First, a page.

Mythology

The Orphic theogonies are genealogical works like the Theogony of Hesiod, but the details are different. They are possibly influenced by Near Eastern models. The main story is this: Dionysus (in his incarnation as Zagreus) is the son of Zeus and Persephone; he is murdered and boiled by the Titans. Zeus hurls a thunderbolt on the Titans, as Hermes snatches Zagreus' heart to safety. The resulting ashes, from which sinful mankind is born, contain the bodies of the Titans and Dionysus. The soul of man (Dionysus factor) is therefore divine, but the body (Titan factor) holds the soul in bondage. It was declared that the soul returned repeatedly to life, bound to the wheel of rebirth.
The heart of Dionysus is implanted into the leg of Zeus; he then makes the mortal woman Semele pregnant with the re-born Dionysus. Many of these details are referred to sporadically in the classical authors.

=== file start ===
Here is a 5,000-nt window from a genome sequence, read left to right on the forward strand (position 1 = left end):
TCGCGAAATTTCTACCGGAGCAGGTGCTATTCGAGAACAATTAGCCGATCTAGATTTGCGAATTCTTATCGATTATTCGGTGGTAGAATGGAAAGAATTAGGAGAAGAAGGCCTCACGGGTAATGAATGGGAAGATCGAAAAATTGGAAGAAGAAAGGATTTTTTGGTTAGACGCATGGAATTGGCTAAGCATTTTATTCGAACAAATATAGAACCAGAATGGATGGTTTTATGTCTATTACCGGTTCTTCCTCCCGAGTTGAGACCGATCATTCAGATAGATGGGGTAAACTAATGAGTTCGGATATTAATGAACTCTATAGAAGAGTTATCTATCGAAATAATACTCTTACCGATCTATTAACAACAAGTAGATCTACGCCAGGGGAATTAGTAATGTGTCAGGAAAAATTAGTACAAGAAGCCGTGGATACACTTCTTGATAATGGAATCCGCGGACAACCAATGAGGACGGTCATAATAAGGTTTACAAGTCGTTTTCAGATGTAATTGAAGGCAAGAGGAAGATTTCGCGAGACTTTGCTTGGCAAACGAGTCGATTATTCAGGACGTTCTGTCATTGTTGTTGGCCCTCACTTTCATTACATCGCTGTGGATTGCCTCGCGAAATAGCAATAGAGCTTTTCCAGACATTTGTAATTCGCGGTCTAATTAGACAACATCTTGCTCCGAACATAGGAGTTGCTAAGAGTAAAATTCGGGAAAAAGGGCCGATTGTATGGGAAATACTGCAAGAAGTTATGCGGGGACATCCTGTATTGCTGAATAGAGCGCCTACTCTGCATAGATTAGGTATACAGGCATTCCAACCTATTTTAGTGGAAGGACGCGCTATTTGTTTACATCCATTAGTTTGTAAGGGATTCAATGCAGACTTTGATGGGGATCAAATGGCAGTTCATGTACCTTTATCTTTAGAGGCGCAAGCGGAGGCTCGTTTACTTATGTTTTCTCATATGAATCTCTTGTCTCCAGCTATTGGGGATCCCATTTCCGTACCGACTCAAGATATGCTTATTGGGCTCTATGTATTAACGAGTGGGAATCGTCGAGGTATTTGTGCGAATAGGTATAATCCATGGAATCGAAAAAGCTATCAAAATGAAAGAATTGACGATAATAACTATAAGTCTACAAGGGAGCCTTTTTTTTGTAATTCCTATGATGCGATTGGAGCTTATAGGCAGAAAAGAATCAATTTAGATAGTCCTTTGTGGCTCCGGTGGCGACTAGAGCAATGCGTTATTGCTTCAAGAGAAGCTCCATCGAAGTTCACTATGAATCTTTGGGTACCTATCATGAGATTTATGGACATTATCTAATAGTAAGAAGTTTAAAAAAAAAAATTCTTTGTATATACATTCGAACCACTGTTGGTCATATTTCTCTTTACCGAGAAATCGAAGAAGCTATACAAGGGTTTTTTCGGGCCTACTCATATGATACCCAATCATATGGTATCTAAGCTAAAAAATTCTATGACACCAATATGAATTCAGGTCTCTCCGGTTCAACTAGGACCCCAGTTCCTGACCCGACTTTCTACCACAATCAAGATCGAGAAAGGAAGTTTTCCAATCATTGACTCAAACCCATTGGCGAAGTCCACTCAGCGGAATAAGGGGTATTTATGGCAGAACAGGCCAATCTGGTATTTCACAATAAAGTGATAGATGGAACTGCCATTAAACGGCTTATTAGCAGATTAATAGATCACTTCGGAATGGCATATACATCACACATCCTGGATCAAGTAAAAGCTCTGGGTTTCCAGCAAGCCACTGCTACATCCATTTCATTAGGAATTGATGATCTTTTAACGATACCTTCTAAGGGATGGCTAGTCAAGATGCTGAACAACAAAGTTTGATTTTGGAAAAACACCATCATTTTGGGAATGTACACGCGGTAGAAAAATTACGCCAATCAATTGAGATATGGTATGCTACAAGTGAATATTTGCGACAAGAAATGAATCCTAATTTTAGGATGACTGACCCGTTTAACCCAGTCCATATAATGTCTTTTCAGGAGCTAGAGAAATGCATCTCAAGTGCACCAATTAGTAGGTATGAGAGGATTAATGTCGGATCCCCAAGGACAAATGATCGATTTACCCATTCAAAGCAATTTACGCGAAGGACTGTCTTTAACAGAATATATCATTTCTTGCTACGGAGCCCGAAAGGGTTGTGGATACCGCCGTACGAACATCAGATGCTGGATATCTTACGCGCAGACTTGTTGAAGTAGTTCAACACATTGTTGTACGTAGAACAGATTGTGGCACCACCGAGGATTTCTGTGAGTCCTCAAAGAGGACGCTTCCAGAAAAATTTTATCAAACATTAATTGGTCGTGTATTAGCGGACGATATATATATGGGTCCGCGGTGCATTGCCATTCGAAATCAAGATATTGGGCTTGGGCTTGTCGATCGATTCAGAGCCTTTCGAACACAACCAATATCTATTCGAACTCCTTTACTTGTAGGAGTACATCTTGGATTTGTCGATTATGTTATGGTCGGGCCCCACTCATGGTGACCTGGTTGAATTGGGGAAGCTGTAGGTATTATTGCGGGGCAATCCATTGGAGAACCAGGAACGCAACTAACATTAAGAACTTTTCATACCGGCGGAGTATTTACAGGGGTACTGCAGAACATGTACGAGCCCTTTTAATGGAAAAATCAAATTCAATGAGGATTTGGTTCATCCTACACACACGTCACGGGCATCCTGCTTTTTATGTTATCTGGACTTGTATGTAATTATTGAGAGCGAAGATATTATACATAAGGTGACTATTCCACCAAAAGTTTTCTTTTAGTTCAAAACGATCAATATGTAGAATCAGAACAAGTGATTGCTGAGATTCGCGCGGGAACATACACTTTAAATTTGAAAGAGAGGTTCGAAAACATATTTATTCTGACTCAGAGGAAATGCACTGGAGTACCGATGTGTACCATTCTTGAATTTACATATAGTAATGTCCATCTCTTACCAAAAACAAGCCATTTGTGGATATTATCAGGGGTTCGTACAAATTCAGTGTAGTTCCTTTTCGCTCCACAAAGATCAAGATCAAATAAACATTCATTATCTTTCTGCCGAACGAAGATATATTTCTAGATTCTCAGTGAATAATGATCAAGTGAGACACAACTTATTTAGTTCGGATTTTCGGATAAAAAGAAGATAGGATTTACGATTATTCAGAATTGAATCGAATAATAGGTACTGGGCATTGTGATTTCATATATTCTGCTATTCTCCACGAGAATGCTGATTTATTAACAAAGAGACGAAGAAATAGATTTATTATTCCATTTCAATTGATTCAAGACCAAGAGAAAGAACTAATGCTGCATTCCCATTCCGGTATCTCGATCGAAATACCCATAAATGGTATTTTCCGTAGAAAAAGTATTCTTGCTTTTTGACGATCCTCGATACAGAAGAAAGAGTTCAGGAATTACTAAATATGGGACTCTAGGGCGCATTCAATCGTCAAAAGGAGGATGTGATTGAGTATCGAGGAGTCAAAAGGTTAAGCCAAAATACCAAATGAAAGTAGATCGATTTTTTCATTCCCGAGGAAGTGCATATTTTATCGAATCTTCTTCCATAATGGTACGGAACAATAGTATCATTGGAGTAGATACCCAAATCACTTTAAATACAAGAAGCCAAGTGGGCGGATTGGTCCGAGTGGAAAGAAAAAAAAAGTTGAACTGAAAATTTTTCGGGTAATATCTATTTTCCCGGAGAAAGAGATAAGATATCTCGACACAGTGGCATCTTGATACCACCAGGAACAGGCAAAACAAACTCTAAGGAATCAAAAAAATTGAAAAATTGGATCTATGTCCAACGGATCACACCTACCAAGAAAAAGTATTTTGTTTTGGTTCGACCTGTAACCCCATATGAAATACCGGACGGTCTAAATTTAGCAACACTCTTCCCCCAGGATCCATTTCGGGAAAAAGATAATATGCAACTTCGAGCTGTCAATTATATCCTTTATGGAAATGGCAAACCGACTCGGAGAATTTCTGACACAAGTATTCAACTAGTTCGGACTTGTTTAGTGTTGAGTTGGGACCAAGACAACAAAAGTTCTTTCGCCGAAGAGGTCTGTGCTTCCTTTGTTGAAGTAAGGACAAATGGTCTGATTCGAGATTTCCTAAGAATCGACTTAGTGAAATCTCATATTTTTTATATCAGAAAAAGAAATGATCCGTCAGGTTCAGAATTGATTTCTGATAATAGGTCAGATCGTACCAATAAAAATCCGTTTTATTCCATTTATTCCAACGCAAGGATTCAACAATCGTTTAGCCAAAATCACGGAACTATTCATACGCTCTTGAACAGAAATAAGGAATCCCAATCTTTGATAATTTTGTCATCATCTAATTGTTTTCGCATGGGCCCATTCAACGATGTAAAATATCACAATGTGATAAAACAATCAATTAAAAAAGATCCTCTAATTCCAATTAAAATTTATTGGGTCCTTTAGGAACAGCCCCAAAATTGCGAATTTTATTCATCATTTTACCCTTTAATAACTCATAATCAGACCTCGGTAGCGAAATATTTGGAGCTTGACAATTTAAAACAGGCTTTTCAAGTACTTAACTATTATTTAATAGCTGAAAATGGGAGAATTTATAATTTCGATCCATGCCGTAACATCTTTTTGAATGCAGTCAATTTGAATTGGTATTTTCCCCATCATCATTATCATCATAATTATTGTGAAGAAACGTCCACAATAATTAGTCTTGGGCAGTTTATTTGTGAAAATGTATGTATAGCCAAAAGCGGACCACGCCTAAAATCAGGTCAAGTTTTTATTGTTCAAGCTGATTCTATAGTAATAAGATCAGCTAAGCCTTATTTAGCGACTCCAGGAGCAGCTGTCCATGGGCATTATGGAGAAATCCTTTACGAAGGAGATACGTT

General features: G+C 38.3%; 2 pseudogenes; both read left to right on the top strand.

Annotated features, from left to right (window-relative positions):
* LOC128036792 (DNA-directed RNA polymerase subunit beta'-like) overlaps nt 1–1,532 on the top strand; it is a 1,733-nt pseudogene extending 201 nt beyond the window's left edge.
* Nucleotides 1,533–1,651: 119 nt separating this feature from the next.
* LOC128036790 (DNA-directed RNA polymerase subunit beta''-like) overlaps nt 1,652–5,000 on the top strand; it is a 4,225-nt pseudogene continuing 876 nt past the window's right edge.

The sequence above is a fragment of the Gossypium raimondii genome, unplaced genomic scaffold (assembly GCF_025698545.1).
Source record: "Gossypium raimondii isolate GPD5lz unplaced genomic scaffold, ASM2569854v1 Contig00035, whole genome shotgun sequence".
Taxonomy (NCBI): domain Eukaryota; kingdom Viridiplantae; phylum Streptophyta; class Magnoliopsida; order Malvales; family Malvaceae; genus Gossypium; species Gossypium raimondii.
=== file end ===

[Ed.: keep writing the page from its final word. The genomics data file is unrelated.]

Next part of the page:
• The "Protogonos Theogony", lost, composed ca. 500 BC which is known through the commentary in the Derveni papyrus and references in classical authors (Empedocles and Pindar).
  • The "Eudemian Theogony", lost, composed in the 5th cent. BC. It is the product of a syncretic Bacchic-Kouretic cult.
  • The "Rhapsodic Theogony", lost, composed in the Hellenistic age, incorporating earlier works. It is known through summaries in later neo-Platonist authors.
  • Orphic hymns. 87 hexametric poems of a shorter length composed in the late Hellenistic or early Roman Imperial age.
According to the Thracian orphism primary there exists the Great Goddess – Mother. She is the Universe: she self conceived and bore to her first-born son, who is the sun during the day and fire during the night, (personified as Zagreus or Sabazius).

Eschatology

The epigraphical sources demonstrate that the "Orphic" mythology about Dionysus' death and resurrection was associated with beliefs in a blessed afterlife. Bone tablets found in Olbia (5th cent. BC) carry short and enigmatic inscriptions like: "Life. Death. Life. Truth. Dio(nysus). Orphics." The function of these bone tablets is unknown.
Gold leaves found in graves from Thurii, Hipponium, Thessaly and Crete (4th cent. BC) give instructions to the dead. When he comes to Hades, he must take care not to drink of Lethe ("Forgetfulness"), but of the pool of Mnemosyne ("Memory"), and he must say to the guards: